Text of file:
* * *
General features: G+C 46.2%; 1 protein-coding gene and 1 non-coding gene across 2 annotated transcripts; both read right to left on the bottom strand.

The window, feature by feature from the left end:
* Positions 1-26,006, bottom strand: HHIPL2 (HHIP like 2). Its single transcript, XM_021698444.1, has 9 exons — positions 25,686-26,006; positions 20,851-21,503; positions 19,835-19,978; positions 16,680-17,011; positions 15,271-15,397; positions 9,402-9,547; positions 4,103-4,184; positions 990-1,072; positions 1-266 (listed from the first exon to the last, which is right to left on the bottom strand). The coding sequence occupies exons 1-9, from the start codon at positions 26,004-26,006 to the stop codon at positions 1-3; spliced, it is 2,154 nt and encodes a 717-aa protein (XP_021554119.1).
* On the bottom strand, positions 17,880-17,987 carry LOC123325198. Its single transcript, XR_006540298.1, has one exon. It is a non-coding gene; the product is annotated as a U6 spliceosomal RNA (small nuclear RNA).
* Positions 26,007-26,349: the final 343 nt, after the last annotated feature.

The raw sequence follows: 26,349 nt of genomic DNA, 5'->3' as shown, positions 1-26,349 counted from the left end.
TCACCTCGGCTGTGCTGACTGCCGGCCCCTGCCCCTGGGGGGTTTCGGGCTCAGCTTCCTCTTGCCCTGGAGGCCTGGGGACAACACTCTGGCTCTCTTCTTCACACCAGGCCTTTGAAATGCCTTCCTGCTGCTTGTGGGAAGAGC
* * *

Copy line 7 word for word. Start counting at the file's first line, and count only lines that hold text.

TCACCTCGGCTGTGCTGACTGCCGGCCCCTGCCCCTGGGGGGTTTCGGGCTCAGCTTCCTCTTGCCCTGGAGGCCTGGGGACAACACTCTGGCTCTCTTCTTCACACCAGGCCTTTGAAATGCCTTCCTGCTGCTTGTGGGAAGAGC